ACT Emergencies Amendment Bill Passes in Response to 2020 Bushfires Review

Thursday 27 August 2020 @ 3.18 p.m. | Legal Research

The Emergencies Amendment Bill 2020 (the Bill) was presented to the ACT Assembly on 20 August 2020 by Mick Gentleman MLA, Minister for Police and Emergency Services (the Minister). The Bill was passed by the Assembly on 27 August 2020 and will amend the Emergencies Act 2004 (the Act) to implement the recommendations of the interim report of the whole of ACT Government review of the effectiveness of the response to the 2019-20 bushfire season. The amendments made by the Bill primarily relate to the appointment of an emergency controller.

Background - Operation of Emergencies Act

The Act establishes a whole of ACT government framework for dealing with all ACT hazards emergency planning and responses. It also provides a framework and authority for the ACT Government and its agencies to undertake prevention, preparation, response and recovery activities in the periods before, during and after an emergency. A key part of the framework is the power of the Chief Minister to declare a state of alert, a state of emergency or appoint an emergency
controller to manage the response to emergencies presenting a significant danger to the people, property, essential services or the environment.

According to the Bill's explanatory statement, the bushfires of 2019-20 and the storm season produced "some of the most unprecedented weather conditions in Australia’s history, impacting large parts of Australia with significant unpredictable fires with dangerous behaviour fueled by hot, dry and windy conditions". As a result, and for the first time, according to the Minister, elements of the ACT’s emergency framework were activated. This activation included the appointment of an emergency controller.

Unprecedented fire activity heavily impacted large swathes of the ACT and surrounding region, and were the toughest the ACT region has had to contend with since 2003. The unprecedented activity was, was according to the explanatory statement, reflected in the 2019-20 bushfire season being the first time the ACT has had to appoint an emergency controller and the first declaration of a state of alert and the first declaration of a state of emergency since the commencement of the Act.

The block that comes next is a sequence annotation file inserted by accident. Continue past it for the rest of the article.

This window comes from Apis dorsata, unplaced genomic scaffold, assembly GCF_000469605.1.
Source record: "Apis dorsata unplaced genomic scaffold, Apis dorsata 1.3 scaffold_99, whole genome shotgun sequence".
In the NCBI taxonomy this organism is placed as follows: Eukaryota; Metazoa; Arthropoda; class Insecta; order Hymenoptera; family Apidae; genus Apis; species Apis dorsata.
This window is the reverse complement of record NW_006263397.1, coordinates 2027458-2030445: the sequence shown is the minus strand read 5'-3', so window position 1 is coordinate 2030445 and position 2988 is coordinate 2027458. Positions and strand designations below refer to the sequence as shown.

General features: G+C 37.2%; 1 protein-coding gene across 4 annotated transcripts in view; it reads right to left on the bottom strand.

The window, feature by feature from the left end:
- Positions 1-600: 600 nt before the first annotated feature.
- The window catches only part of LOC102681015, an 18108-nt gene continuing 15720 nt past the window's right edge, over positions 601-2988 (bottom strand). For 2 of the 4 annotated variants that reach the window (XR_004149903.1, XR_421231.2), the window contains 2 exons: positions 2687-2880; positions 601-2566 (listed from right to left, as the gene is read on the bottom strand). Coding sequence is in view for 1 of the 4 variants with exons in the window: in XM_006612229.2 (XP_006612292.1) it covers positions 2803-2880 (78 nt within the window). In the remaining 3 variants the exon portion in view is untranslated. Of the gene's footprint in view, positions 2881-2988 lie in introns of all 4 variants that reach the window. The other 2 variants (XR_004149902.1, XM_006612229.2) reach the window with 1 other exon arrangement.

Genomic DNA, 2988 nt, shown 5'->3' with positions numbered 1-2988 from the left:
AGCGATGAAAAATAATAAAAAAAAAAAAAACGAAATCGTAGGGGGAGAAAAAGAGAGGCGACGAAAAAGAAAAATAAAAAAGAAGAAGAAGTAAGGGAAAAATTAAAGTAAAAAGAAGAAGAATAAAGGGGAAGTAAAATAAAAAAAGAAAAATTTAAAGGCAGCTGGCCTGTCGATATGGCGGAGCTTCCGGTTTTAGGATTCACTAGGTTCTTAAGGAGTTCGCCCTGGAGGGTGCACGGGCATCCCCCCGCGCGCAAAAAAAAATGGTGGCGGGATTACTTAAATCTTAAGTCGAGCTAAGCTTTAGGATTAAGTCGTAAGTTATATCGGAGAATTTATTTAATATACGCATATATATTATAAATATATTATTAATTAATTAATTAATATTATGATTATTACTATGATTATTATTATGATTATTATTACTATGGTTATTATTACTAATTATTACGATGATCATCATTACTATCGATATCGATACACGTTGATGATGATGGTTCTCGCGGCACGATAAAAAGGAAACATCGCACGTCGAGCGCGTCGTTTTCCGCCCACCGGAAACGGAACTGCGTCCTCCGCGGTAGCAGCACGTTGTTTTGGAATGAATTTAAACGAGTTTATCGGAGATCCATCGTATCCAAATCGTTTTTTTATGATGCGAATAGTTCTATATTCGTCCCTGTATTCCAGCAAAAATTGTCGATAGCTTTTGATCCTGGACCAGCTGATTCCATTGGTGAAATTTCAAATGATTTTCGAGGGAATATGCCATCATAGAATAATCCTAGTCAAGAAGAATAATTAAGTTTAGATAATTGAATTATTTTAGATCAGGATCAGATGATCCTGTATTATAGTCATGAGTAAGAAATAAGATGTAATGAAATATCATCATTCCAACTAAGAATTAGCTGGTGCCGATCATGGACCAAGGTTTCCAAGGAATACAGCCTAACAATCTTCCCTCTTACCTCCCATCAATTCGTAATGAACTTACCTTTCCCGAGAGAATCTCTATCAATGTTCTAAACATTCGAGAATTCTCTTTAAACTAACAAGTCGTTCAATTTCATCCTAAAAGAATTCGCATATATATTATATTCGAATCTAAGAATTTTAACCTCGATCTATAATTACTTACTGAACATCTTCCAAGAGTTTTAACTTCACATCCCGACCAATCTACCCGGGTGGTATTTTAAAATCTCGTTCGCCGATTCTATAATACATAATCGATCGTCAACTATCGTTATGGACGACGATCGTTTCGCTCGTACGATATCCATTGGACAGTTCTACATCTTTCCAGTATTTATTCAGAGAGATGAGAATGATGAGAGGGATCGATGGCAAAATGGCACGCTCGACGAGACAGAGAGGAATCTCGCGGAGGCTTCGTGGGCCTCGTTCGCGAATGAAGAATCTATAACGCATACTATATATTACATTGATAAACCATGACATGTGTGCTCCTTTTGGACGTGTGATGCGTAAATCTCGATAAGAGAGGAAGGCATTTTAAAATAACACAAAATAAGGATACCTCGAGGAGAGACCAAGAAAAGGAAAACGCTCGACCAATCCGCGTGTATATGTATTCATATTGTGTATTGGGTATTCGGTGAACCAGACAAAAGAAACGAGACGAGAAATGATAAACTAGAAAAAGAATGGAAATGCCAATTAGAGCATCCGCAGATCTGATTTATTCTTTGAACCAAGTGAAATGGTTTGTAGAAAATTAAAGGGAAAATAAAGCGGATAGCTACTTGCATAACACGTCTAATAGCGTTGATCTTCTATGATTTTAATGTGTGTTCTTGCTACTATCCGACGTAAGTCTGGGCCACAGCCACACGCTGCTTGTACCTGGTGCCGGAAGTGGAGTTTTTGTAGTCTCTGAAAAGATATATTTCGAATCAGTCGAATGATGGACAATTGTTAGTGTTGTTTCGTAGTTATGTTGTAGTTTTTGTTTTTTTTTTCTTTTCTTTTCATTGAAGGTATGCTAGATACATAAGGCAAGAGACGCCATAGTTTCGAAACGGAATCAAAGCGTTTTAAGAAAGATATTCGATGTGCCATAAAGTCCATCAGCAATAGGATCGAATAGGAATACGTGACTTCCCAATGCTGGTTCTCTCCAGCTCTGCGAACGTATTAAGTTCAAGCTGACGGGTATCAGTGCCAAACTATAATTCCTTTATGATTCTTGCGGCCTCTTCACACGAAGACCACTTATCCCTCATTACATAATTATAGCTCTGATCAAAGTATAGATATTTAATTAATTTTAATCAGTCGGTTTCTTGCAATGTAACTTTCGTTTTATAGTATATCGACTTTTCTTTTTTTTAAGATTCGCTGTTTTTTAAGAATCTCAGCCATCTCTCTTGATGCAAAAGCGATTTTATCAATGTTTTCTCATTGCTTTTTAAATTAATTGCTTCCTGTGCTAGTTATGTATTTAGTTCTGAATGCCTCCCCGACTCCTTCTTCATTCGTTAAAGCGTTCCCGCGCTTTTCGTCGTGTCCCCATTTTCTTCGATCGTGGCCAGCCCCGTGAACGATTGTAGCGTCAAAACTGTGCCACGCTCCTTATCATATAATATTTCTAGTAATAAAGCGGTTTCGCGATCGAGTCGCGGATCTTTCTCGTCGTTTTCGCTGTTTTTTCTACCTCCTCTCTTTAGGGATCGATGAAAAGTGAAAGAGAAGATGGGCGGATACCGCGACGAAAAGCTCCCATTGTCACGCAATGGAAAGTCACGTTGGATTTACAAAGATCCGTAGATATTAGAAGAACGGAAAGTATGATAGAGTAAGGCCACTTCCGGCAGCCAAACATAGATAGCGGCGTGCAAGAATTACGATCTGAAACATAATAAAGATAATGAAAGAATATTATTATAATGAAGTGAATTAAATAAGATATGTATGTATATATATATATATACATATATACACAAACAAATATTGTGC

Following the 2019-20 season, on 29 April 2020, the ACT Government announced a review of the bushfire season to review the effectiveness of the whole of Government response. The Final Report of that review concluded that "the overall view of stakeholders was that the legislative framework was sound, and that the Act fulfilled its functions during the 2019-20 bushfire season." 

However, there was a key recommendation from the Report that amendments be made to the Act, to clarify roles provided for in the Act key being to provide greater support to the "emergency controller". The current Bill gives effect to the reports key recommendations.

Changes Made by the Bill

Currently the Act provides two ways for the appointment of an emergency controller to be done. 

First, the Act in section 150A provides that an emergency controller may be appointed if the Chief Minister is satisfied that an emergency has happened, is happening or is likely to happen. In this type of appointment, where the Chief Minister has not declared a state of emergency under the Act section 156, the Act provides that the appointment must be reviewed no later than 48 hours after it is made and the appointment ends seven days after the day it was made.

Second, an emergency controller must be appointed under the Act section 159 if a state of emergency is declared under section 156 of the Act. In this type of appointment there is no requirement to review that appointment, no time limit is placed on the appointment, and the appointment is dependent on the existence of the state of emergency.

The ACT Emergency Services Commissioner was appointed as the emergency controller on 2 January 2020, and because of the extended nature of the emergency, the appointment lasted for 39 consecutive days. Because of this, the review and reappointment of the emergency controller occurred multiple times.